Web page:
Zsh Mailing List Archive
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Re: values of associations pointed by P flag

Bart Schaefer wrote:
> (And the doc could be
> clearer, but it all stems from the fact that zsh parameter expansion
> works by passing values of parameters, not references to parameters.)

[Moved to zsh-workers in order to ramble aimlessly.]

We really need passing by reference, though, not just for confusing cases
like this (I don't think I'd have guessed that you could use "hash[key]"
as an indirect reference, either), but for plenty of other uses.

One place I get into trouble all the time is passing back values, where
I'm always falling over the namespace problem:

  sub() {
    local foo


    if [[ $1 = foo ]]; then
      print "Oops, I've got my own foo." >&2
      return 1

  fn() {
    local -A foo

    sub foo

    do_something_with ${(kv)foo}

This sort of thing is the bread and butter of programming languages, yet
zsh has no good way of coping.  Something hacked up with "reply" as an
associative array is the best I can think of at the moment.

What I'd *really* like to be able to do is this:

  sub() {
      local foo


  fn() {
    local foo

    sub <generate_opaque_reference_to_my(foo)>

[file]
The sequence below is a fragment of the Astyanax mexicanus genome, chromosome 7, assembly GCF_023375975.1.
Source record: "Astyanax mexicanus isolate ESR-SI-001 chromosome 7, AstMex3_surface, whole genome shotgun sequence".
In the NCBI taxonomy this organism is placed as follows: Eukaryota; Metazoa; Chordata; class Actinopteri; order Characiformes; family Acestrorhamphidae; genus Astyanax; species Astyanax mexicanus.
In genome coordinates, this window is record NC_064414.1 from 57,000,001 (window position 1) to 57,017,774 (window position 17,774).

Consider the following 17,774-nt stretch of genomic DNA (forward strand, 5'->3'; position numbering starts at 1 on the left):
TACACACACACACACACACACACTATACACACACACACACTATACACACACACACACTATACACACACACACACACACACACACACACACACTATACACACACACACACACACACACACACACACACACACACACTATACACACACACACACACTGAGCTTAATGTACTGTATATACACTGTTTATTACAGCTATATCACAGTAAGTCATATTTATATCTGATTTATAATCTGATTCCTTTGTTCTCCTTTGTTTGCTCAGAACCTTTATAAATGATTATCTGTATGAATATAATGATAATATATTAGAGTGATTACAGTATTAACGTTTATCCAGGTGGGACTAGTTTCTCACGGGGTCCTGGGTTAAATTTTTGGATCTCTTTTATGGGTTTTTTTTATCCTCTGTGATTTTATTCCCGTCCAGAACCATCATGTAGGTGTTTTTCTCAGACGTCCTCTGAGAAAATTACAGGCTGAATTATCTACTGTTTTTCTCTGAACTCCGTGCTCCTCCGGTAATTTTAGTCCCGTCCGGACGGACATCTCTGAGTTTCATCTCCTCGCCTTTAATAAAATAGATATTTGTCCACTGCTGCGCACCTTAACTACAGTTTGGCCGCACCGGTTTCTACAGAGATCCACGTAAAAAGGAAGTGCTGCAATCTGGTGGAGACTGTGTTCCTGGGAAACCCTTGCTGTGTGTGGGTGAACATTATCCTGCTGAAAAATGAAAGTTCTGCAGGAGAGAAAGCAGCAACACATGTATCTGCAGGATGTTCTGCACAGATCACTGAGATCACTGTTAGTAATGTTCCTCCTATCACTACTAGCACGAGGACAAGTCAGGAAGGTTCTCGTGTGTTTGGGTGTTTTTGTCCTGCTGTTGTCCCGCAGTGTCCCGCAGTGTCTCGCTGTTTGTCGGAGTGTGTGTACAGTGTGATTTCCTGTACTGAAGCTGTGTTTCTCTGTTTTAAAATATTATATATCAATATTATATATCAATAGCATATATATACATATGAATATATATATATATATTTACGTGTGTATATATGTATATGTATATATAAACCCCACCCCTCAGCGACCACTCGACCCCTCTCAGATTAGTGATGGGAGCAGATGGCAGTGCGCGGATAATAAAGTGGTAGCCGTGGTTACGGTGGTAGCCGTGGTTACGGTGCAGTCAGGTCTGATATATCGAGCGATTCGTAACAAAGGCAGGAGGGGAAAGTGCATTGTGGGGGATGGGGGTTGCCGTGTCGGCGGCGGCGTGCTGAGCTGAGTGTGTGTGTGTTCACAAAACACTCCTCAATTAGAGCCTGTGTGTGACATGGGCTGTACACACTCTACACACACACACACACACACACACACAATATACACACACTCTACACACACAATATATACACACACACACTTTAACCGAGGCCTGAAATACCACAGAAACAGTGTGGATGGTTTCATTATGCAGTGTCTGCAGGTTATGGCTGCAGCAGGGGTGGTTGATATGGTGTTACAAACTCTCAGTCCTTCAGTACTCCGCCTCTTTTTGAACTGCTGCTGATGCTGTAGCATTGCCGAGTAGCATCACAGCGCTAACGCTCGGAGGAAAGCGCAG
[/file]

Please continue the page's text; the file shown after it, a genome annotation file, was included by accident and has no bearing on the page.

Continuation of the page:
In other words, there would be something to generate an opaque reference
(a hard, rather than a symbolic) link to foo as found in fn(), and then
another mechanism for using that reference somewhere else.  fn and sub
would need to collaborate to use this, but if you can test for
parameters containing opaque references you can add backward compatible
code.  In fact, it could be as simple as using a hash code in a form
that can't be a parameter name:

% print <generate_opaque_reference_to_my(foo)>

The opaque reference could be exactly that string, as long as we've got
a way of turning it back internally a struct pm which isn't necessarily
the current entry in the parameter table for whatever the parameter is
named.  This could be made safe, for example this could be a pointer
with a parameter name; we would search through all parameters of that
name, and extract one with the address given by that pointer:

% foo=bar
% ref=<generate_opaque_reference_to_my(foo)>
% print $ref
% print $<treat_as_opaque_ref($ref)>
... [foo goes out of scope] ...
% print $<treat_as_opaque_ref($ref)>
zsh: reference to variable "foo" no longer in scope

This isn't *completely* safe, in that you could get a chance match with
a pointer to a later instance of foo; but that isn't catastrophic and
it's you're own fault for allowing it to go out of scope.  The check at
least it ensures it won't crash the shell.

However, that requires a complete list of all currently defined
variables even if they're not currently in scope, and unfortunately in
some cases we remove them temporarily from the parameter table.
Ordinary local variables are relatively straightforward since they're on
a linked list tied to the same entry in the parameter table.  If we can
resolve this problem there might be some mileage in the idea.

Peter Stephenson <pws@xxxxxxx>                  Software Engineer
CSR PLC, Churchill House, Cambridge Business Park, Cowley Road
Cambridge, CB4 0WZ, UK                          Tel: +44 (0)1223 692070

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